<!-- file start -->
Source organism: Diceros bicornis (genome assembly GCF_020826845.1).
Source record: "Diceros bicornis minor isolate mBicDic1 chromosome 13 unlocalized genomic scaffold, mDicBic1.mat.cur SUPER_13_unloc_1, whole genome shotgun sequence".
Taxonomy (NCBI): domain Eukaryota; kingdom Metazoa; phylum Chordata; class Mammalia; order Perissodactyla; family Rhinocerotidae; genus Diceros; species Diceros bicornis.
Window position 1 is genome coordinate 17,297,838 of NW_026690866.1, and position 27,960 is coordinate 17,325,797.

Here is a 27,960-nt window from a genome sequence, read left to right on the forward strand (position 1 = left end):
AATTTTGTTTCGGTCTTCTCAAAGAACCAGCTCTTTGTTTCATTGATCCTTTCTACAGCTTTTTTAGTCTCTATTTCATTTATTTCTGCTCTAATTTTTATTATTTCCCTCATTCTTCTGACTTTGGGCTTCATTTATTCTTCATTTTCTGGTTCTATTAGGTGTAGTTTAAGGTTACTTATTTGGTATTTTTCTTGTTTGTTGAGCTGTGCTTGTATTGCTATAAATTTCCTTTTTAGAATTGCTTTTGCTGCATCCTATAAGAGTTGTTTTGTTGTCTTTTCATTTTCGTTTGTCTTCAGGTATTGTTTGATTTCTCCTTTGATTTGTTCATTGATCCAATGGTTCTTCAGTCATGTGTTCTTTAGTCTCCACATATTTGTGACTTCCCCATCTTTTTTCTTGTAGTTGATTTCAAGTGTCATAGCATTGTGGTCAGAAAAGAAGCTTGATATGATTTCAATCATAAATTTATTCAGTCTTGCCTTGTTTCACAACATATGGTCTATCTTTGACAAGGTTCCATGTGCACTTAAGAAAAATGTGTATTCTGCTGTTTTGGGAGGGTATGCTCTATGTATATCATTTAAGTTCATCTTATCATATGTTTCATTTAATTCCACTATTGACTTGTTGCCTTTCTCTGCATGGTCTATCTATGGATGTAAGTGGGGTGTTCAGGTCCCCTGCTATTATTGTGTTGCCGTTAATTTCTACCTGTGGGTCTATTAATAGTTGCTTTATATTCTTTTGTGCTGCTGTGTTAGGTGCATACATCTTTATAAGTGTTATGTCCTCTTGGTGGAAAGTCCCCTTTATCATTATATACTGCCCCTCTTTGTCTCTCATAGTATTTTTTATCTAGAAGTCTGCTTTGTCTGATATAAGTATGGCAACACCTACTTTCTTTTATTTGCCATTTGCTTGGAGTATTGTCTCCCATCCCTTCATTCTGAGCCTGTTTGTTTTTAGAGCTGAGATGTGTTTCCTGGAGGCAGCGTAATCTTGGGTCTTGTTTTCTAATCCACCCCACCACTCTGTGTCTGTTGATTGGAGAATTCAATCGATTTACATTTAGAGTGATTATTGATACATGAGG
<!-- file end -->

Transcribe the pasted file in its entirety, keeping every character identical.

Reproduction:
Source organism: Diceros bicornis (genome assembly GCF_020826845.1).
Source record: "Diceros bicornis minor isolate mBicDic1 chromosome 13 unlocalized genomic scaffold, mDicBic1.mat.cur SUPER_13_unloc_1, whole genome shotgun sequence".
Taxonomy (NCBI): domain Eukaryota; kingdom Metazoa; phylum Chordata; class Mammalia; order Perissodactyla; family Rhinocerotidae; genus Diceros; species Diceros bicornis.
Window position 1 is genome coordinate 17,297,838 of NW_026690866.1, and position 27,960 is coordinate 17,325,797.

Here is a 27,960-nt window from a genome sequence, read left to right on the forward strand (position 1 = left end):
AATTTTGTTTCGGTCTTCTCAAAGAACCAGCTCTTTGTTTCATTGATCCTTTCTACAGCTTTTTTAGTCTCTATTTCATTTATTTCTGCTCTAATTTTTATTATTTCCCTCATTCTTCTGACTTTGGGCTTCATTTATTCTTCATTTTCTGGTTCTATTAGGTGTAGTTTAAGGTTACTTATTTGGTATTTTTCTTGTTTGTTGAGCTGTGCTTGTATTGCTATAAATTTCCTTTTTAGAATTGCTTTTGCTGCATCCTATAAGAGTTGTTTTGTTGTCTTTTCATTTTCGTTTGTCTTCAGGTATTGTTTGATTTCTCCTTTGATTTGTTCATTGATCCAATGGTTCTTCAGTCATGTGTTCTTTAGTCTCCACATATTTGTGACTTCCCCATCTTTTTTCTTGTAGTTGATTTCAAGTGTCATAGCATTGTGGTCAGAAAAGAAGCTTGATATGATTTCAATCATAAATTTATTCAGTCTTGCCTTGTTTCACAACATATGGTCTATCTTTGACAAGGTTCCATGTGCACTTAAGAAAAATGTGTATTCTGCTGTTTTGGGAGGGTATGCTCTATGTATATCATTTAAGTTCATCTTATCATATGTTTCATTTAATTCCACTATTGACTTGTTGCCTTTCTCTGCATGGTCTATCTATGGATGTAAGTGGGGTGTTCAGGTCCCCTGCTATTATTGTGTTGCCGTTAATTTCTACCTGTGGGTCTATTAATAGTTGCTTTATATTCTTTTGTGCTGCTGTGTTAGGTGCATACATCTTTATAAGTGTTATGTCCTCTTGGTGGAAAGTCCCCTTTATCATTATATACTGCCCCTCTTTGTCTCTCATAGTATTTTTTATCTAGAAGTCTGCTTTGTCTGATATAAGTATGGCAACACCTACTTTCTTTTATTTGCCATTTGCTTGGAGTATTGTCTCCCATCCCTTCATTCTGAGCCTGTTTGTTTTTAGAGCTGAGATGTGTTTCCTGGAGGCAGCGTAATCTTGGGTCTTGTTTTCTAATCCACCCCACCACTCTGTGTCTGTTGATTGGAGAATTCAATCGATTTACATTTAGAGTGATTATTGATACATGAGG